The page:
Aamir Khans popularity in China shot up with the runaway success of his movie “Dangal” and now his Chinese microblogging website account has also crossed 5.86 lakh followers overtaking that of Prime Minister, Narendra Modi.
The 51-year-old superstars account on Weibo, one of the most popular social websites in China, has received 5,86,591 followers till this evening.
Modi, who opened the account on Weibo in 2015 before his visit to China, was the most popular Indian with 1.69 lakhs followers.
He still continues to update his post with China related events.
Khan account, called “Amier Han” in Chinese, was opened last month ahead of the release of the biographical sports drama, which has become a smashing hit in China grossing 500 million yuan (about USD 76 million) in 13 days topping even Hollywood movies in China.
“Last Saturday along it created a new record netting 96 million yuan (about USD 15 million),” Prasad Shetty, partner of Strategic Alliance a Chinese firm promoting Indian films in China for the past few years told PTI here.
Aamir himself toured Beijing, Shanghai and Chengdu ahead of the release of the film.
However, most people in China got to know Khan through his role in the comedy 3 Idiots (2009), which featured a story about three students who challenged the Indian education system.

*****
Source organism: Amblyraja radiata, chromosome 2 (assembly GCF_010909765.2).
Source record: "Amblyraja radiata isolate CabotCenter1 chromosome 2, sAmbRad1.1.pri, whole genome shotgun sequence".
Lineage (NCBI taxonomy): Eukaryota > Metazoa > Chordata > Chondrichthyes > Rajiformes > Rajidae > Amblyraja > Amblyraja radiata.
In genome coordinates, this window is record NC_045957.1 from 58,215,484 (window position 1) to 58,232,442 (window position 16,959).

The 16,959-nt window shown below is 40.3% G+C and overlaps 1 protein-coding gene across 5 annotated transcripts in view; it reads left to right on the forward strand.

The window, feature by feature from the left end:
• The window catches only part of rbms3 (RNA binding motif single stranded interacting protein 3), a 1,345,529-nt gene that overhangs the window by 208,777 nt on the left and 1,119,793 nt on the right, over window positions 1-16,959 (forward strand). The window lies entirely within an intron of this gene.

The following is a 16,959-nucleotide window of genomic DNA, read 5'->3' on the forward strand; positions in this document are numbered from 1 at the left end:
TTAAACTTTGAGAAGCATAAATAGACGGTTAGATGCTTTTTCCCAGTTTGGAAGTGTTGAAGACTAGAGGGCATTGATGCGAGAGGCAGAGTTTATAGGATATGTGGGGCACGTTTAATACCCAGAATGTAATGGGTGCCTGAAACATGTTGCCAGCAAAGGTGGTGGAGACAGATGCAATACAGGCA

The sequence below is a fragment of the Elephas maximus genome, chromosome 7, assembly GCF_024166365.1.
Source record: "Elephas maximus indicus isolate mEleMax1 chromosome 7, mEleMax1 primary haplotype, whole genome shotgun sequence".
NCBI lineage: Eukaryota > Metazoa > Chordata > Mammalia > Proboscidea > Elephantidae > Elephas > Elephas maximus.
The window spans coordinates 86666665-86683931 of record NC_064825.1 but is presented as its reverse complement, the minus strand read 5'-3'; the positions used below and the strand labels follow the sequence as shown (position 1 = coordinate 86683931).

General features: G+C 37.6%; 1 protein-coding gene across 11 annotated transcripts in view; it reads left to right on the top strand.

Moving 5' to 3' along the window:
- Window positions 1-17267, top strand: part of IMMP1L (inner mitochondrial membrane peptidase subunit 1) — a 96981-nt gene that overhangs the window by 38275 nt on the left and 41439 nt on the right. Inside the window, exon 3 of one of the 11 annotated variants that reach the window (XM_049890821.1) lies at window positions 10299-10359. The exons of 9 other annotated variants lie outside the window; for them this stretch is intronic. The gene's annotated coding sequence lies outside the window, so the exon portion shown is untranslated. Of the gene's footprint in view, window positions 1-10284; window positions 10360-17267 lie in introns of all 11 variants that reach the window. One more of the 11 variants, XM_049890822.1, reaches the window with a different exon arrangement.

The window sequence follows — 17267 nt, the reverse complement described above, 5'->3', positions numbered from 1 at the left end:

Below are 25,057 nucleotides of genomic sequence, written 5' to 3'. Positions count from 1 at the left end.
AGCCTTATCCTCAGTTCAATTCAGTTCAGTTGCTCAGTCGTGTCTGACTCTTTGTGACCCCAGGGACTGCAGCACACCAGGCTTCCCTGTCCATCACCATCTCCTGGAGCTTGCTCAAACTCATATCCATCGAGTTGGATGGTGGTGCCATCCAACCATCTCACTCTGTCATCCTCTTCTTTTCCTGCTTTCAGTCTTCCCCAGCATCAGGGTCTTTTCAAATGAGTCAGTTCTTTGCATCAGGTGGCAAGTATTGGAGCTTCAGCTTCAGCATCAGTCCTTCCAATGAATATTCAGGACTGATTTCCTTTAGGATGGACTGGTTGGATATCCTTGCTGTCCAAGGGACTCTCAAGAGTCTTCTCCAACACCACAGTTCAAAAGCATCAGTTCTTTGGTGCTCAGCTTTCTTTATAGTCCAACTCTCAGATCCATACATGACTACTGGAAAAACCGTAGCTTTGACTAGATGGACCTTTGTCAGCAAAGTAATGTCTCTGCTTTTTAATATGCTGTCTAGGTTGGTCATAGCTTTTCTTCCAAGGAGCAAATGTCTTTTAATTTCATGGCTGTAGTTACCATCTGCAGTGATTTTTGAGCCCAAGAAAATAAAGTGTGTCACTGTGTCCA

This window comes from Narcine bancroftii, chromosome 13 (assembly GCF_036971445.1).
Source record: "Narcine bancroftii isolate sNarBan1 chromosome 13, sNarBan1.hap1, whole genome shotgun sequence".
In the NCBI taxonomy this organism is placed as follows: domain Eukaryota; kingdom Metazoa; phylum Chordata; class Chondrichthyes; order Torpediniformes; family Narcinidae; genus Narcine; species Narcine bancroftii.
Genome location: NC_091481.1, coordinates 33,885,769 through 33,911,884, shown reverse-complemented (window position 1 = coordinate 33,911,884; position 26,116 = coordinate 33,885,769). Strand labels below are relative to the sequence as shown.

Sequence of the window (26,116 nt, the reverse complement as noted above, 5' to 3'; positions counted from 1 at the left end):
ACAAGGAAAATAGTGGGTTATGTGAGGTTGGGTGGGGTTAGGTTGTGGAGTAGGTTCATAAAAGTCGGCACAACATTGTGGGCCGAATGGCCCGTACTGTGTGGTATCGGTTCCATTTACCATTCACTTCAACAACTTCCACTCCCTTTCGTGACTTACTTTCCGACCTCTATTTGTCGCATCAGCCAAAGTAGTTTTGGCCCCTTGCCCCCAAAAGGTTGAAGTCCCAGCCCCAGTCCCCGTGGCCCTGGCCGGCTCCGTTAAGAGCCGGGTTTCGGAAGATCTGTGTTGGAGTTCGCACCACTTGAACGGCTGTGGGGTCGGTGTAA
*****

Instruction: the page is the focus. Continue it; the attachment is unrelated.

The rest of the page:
“I really related to the story. The problems with the education systems in China and India are very similar,” Wang Yang (pseudonym), an avid fan of Khan, told the Global Times on Wednesday.
She first watched 3 Idiots while in high school. After this first taste, she sought out more of Khan’s works, which eventually led to him becoming her idol.
“He totally became a god to me after I watched Truth Alone Triumphs,” Wang said.
Truth Alone Triumphs is a TV talk show hosted by Khan that has aired on various channels in India since 2012. It mostly touches on sensitive social issues in India such as rape, female foeticide, child sexual abuse, domestic violence, untouchability and corruption in politics.
The show has been positively received by viewers for Khan’s efforts to raise awareness about social issues.
“All those issues touched on in his works also exist in China, but no Chinese has ever made that type of film,” Wu Qian (pseudonym), a 29-year-old fan of Khan told the Global Times. She added that the problem doesn’t just lie with Chinese filmmakers, censorship in China poses obstacles for the creation of this type of work as well.
“Khan’s Truth Alone Triumphs was not censored in India,” Wu pointed out. “I can’t even imagine what a show like that would look like in China.”